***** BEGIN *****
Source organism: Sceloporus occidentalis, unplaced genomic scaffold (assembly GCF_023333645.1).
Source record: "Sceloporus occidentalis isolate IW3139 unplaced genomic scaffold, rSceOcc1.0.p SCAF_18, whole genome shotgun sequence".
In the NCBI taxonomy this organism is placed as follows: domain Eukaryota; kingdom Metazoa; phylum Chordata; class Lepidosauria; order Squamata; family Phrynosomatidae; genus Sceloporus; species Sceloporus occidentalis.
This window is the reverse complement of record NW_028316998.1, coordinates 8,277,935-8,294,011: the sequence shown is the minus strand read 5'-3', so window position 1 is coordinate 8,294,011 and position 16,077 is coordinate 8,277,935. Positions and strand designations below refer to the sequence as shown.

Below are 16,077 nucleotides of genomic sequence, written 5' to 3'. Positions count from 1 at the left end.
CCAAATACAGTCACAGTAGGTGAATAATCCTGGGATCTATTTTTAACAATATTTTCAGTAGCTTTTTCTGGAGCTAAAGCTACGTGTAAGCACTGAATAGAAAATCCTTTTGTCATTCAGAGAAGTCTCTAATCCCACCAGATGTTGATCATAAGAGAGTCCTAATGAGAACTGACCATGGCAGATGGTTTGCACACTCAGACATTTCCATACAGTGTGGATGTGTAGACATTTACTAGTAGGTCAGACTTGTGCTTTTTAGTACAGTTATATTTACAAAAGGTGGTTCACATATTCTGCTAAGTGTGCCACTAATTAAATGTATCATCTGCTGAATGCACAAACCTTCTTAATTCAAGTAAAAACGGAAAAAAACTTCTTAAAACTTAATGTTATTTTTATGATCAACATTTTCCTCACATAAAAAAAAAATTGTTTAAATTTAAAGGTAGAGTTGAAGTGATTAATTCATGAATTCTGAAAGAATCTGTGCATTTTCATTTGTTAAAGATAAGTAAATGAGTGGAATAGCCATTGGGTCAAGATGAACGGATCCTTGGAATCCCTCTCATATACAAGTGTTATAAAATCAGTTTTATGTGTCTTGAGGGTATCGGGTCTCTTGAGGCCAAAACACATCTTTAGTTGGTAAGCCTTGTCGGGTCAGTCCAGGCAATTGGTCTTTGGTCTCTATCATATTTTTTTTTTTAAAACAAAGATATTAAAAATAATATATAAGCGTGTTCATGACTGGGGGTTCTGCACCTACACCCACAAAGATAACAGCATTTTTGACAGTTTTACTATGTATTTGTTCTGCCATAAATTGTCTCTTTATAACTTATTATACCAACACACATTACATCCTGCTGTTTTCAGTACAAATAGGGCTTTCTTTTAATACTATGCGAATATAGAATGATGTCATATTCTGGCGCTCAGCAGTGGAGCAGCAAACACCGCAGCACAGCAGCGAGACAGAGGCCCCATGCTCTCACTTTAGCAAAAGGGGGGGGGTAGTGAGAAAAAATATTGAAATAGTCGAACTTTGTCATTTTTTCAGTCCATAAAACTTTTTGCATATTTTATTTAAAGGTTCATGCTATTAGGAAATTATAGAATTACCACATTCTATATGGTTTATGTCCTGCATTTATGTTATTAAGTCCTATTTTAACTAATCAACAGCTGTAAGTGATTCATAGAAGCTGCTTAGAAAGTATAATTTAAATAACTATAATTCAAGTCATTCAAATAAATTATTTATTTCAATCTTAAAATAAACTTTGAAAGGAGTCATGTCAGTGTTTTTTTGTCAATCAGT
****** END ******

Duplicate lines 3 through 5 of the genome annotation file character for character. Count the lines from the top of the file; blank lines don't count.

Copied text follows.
In the NCBI taxonomy this organism is placed as follows: domain Eukaryota; kingdom Metazoa; phylum Chordata; class Lepidosauria; order Squamata; family Phrynosomatidae; genus Sceloporus; species Sceloporus occidentalis.
This window is the reverse complement of record NW_028316998.1, coordinates 8,277,935-8,294,011: the sequence shown is the minus strand read 5'-3', so window position 1 is coordinate 8,294,011 and position 16,077 is coordinate 8,277,935. Positions and strand designations below refer to the sequence as shown.

Below are 16,077 nucleotides of genomic sequence, written 5' to 3'. Positions count from 1 at the left end.